Four Internship and Capstone Project
  • One credit course, 12th Grade- Second Semester
  • Internship or capstone project that may include
  • Several weeks in a laboratory or field setting
  • Development of a professional portfolio
  • Research paper
  • Series of field experiences

68
Proposed Strand Layout
69
Homeland Security and Emergency Preparedness
  • Law Enforcement and Criminal Justice Strand

70
The Criminal Justice System
  • Foundation Course (Sophomore Year)
  • The Criminal Justice System (Junior Year)
  • Law Enforcement and Criminal Justice Capstone
    Project (Senior Year)

71
The Criminal Justice System
  • Existing Curriculum
  • Administration of Justice
  • Administration of Justice I
  • First Semester, 11th Grade
  • Introduction to Criminal Justice and Corrections
  • Juvenile Justice System
  • Constitution Law

72
The Criminal Justice System
  • Administration of Justice II
  • Second Semester, 11th Grade
  • Criminal Investigations
  • Forensic Investigations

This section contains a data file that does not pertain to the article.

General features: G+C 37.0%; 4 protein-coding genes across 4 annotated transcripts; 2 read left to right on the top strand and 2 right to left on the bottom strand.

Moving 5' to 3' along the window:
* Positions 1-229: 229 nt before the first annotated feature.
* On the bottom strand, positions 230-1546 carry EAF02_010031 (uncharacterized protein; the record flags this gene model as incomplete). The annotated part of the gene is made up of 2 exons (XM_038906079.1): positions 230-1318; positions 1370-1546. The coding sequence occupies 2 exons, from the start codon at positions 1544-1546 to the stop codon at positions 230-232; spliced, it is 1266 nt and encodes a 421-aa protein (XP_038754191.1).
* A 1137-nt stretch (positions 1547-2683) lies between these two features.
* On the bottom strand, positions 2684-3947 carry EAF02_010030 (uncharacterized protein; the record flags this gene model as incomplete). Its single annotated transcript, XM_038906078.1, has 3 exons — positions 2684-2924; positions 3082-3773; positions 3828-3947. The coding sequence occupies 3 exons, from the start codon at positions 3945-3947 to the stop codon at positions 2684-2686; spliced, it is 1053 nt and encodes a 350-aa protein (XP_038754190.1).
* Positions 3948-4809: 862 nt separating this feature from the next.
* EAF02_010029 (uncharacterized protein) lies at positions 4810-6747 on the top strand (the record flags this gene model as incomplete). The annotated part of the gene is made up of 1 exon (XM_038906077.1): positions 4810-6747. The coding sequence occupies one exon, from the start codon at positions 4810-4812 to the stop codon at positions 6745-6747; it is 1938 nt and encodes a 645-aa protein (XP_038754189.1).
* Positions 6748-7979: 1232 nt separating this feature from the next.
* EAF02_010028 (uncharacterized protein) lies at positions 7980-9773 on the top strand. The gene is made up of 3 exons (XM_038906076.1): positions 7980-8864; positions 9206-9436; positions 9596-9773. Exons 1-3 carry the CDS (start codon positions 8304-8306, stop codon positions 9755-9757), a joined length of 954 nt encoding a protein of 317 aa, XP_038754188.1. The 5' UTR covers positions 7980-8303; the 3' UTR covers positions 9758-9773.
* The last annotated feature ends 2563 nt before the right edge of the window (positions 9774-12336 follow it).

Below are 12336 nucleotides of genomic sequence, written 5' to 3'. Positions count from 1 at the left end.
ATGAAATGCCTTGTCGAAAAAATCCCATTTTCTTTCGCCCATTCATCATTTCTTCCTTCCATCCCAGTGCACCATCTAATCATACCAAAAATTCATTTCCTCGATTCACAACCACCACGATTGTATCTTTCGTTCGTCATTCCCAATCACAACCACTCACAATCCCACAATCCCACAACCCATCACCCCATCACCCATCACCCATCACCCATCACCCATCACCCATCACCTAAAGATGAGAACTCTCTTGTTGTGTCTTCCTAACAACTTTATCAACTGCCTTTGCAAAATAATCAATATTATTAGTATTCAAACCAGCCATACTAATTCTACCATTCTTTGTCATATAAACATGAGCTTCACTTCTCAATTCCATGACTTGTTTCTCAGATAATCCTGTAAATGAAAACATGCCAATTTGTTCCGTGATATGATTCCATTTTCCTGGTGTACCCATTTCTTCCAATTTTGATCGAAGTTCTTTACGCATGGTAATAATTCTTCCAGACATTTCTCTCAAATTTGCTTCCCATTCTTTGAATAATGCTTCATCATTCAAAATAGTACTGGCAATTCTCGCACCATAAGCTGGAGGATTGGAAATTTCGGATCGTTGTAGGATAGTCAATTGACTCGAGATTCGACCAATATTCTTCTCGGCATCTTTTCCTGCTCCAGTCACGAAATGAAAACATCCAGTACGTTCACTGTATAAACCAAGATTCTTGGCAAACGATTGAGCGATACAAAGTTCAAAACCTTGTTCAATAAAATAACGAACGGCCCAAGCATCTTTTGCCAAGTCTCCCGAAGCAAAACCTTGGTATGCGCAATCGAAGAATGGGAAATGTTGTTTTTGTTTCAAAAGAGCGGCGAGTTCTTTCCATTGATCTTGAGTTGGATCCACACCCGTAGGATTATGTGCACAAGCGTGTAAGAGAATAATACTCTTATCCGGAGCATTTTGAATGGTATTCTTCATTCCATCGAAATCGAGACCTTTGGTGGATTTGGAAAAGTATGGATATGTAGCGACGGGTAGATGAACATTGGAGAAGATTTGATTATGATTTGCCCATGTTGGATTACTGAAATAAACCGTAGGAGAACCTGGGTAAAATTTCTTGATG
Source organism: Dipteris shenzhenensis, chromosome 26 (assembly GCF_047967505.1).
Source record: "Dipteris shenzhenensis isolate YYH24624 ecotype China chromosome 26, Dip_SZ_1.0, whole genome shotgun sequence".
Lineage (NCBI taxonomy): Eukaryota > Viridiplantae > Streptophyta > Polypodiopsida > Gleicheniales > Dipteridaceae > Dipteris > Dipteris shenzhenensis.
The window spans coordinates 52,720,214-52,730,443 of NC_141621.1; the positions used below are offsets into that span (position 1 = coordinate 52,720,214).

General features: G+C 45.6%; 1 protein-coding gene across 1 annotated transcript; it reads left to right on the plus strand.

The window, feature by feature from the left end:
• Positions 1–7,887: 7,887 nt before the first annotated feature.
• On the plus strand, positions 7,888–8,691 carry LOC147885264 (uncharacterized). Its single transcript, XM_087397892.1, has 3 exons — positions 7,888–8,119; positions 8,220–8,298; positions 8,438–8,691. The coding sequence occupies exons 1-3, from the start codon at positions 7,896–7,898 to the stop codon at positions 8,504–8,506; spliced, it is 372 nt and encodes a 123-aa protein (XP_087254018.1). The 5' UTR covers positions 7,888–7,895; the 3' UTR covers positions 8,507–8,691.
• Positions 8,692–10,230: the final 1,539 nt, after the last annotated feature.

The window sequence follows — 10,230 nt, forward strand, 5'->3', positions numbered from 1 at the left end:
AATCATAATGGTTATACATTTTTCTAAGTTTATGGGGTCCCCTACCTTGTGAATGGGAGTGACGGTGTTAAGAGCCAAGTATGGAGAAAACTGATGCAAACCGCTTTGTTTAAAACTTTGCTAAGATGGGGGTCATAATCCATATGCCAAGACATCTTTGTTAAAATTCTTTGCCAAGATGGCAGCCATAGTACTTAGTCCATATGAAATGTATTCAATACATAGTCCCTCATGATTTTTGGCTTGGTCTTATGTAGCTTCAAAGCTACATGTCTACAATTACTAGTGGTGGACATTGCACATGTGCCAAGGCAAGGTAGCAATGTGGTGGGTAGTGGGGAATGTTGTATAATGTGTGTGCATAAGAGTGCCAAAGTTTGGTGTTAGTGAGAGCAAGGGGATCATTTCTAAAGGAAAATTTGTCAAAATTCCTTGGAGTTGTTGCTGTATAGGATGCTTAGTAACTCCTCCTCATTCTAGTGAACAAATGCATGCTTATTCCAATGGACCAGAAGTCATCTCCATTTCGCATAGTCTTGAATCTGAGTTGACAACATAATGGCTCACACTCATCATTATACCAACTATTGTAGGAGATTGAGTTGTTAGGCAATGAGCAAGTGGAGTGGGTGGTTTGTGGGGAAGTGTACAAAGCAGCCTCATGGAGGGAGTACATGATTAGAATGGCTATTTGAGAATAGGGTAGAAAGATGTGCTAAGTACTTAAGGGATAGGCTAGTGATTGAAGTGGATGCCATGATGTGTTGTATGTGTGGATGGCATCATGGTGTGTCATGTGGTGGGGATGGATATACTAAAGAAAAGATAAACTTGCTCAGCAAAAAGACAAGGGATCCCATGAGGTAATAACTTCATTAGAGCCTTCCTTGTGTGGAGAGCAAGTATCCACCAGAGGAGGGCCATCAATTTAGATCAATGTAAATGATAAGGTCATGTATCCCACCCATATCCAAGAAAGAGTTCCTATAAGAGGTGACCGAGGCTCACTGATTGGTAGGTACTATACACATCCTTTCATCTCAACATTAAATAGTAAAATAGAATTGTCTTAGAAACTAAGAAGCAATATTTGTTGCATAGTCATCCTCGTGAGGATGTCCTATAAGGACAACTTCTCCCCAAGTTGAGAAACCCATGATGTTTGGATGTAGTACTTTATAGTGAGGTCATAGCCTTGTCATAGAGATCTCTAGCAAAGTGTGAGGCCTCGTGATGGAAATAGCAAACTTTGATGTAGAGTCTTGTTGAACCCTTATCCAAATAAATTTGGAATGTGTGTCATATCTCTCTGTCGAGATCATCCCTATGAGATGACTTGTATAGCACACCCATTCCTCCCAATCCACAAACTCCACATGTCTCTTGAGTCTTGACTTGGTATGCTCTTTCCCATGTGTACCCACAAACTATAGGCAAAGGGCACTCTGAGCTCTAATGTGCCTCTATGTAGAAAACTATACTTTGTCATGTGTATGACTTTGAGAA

73
Proposed Strand Layout
74
Opportunities
  • College Credits
  • Developing articulation agreement with Harford
    Community College
  • Mentoring Program
  • Youth Academy
  • Law Enforcement Explorer Program
  • Volunteer Program
  • Job Opportunities
  • Cadet Program
  • Corrections

75
Homeland Security and Emergency Preparedness
  • Information and Communications Technology Strand

76
Information Communications Technology Strand
77
CISCO as a Seamless Transition into Network
Security
  • CISCO Certification Program already established
    at Joppatowne High School.
  • CISCO courses are a major component of the